It’s Not Easy Going Green

bathtoyMy son Alex is almost one year old now, and he loves to put everything in his mouth, especially his bathtub toys. As he happily munches away on a day-glo orange crab with big Bambi eyes, I’m always a bit nervous. Surely, microscopic parts of that plastic must be getting into his system? This bath set is made in China but exported to America, from a company vowing they are “safe and dependable”, with standards that “meet and exceed” US laws. What exactly does that mean? What are these laws? Should I be worried? And just how well can I or any parent protect our children from all environmental harms?

When I think about our modern world’s reliance on chemicals and plastics, I’m reminded of what Donald Rumsfeld called the “known unknowns” – we know that we understand almost nothing about the safety of the 80,000 consumer chemicals created since World War II, because they’ve never been required to be tested on humans. As the WHO states in their 2012 report State of The Science of Endocrine Disrupting Chemicals, “the vast majority of chemicals in current commercial use have not been tested at all.”

The chief concern are endocrine disruptors, which are chemicals whose molecular structure is similar to our natural hormones. With this mimicry, they can bind to the same receptors that our natural hormones do, thus altering our normal endocrine activities which control  just about every aspect of our health. We are mostly worried about children because these endocrine disruptors could cause permanent damage during our most sensitive growth spurts: while still developing in the womb, and later during puberty. The most notorious example is diethylstilbestrol (DES), a synthetic estrogen which was given to many pregnant women in the decades after World War II as a treatment to prevent birth complications. But slowly it became clear that many newborn girls of these mothers were getting a rare vaginal cancer, and DES was banned and declared a carcinogenic — but even right now many of these same “DES daughters” are continuing to have reproductive health problems both for themselves as well as in their own children, which means some endocrine disruptors can permanently alter our DNA, affecting generations.  This is the world’s classic cautionary tale of my main concern, also the WHO’s focus: our children, and our future generations.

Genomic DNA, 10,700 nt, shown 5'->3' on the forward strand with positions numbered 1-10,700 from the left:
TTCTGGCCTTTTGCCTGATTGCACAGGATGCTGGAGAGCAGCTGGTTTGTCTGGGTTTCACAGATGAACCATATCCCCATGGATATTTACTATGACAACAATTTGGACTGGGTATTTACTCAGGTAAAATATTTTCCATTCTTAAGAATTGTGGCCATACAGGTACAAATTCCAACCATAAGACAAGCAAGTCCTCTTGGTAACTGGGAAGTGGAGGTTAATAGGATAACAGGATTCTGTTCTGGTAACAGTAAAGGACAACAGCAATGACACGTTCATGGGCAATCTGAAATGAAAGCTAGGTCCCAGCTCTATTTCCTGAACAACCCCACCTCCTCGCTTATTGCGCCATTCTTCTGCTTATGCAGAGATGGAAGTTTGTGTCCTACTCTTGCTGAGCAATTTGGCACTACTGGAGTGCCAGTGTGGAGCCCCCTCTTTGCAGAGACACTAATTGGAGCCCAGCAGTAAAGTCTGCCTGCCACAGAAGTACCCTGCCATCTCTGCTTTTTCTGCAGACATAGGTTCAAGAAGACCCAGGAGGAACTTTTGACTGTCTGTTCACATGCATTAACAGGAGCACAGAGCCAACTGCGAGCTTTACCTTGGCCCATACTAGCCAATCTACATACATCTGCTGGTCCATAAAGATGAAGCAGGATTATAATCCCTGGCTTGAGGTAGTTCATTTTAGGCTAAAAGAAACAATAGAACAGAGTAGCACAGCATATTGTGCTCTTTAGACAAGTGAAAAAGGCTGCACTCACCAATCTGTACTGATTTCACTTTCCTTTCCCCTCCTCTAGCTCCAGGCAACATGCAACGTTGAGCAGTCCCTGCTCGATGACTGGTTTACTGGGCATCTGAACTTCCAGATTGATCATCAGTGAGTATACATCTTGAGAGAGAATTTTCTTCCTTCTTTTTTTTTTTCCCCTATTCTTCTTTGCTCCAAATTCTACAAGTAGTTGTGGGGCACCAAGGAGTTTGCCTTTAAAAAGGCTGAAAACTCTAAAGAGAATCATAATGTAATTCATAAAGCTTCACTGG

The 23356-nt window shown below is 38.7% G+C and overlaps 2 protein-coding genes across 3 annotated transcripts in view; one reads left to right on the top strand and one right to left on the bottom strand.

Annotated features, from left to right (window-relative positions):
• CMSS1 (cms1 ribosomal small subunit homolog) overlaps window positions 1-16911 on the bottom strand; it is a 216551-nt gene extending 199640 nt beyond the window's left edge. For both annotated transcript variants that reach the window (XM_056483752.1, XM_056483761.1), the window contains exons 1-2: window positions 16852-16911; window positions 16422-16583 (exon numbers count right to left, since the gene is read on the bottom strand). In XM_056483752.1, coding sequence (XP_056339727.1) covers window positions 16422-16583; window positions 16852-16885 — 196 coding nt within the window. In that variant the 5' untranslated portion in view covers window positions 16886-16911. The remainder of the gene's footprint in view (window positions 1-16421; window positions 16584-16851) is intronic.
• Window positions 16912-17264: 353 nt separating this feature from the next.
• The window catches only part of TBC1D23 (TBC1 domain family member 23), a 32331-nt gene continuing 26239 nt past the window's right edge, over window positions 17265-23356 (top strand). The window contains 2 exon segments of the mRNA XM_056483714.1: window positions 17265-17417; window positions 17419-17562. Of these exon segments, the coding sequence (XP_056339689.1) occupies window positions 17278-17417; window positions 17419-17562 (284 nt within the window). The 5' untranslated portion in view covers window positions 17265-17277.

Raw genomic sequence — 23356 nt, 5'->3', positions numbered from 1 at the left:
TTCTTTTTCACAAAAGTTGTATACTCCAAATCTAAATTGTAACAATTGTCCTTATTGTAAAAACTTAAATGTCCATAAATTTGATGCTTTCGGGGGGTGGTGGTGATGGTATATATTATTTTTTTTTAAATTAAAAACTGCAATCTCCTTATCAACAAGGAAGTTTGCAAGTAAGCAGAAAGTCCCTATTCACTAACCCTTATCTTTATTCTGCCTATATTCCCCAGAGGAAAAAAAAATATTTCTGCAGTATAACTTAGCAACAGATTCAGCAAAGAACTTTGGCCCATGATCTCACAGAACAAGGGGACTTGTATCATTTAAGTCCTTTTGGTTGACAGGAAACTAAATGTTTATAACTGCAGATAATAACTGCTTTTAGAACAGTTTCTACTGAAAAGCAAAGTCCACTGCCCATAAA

The prestigious JAMA Pediatrics published their own review of endocrine disruptors in 2012, essentially agreeing with the WHO’s assessment that while hard data on humans isn’t very strong, there’s enough concerning data to conclude that “efforts to reduce EDC exposure as a precaution among pregnant women and children are warranted.” Chemicals such as BPA, PVC and phthalates are most often mentioned as causing harm in boys and girls, associated with infertility, obesity, cancers and neurodevelopmental problems such as behavioral issues and a lower IQ.

The main problem with much of these “consensus” statements is that almost all of the research is from animal or lab research, and not on humans, making it difficult for anyone to truly say with certainty that similar harm would happen with humans. Mice and monkeys are not humans, as is clearly demonstrated by the great percentage of drugs which seem to work great on mice but fail to recreate similar success in human testing. I must admit that all of this medical uncertainty about our modern world’s chemicals is a bit unsettling, and I certainly hope we have stronger data in the future.

Plastic ID Codes and Properties. Source:
Plastic ID Codes and Properties. Click to enlarge. Source:

Some researchers have tried to help lessen this uncertainty, helping their test subjects to eliminate all major sources of plastics from their environment, such as from containers and canned and packaged food, and monitoring their urinary output of BPA and phthalate byproducts. The results were fascinating and disturbing. One study tried to eliminate all BPA and phthalates in a group of 20 people from 5 families, and their urine levels of those chemicals dropped dramatically. But a similar study in 2013 showed a massive increase in phthalates in the test group, a totally unexpected finding. They traced this burst of phthaletes from the coriander spice used in their prepared, “healthier” food! So there’s a classic example that “no good deed goes unpunished.” If a bunch of environmental researchers can’t even guarantee that a supposed healthier alternative is actually healthier, then how can any of us do any better?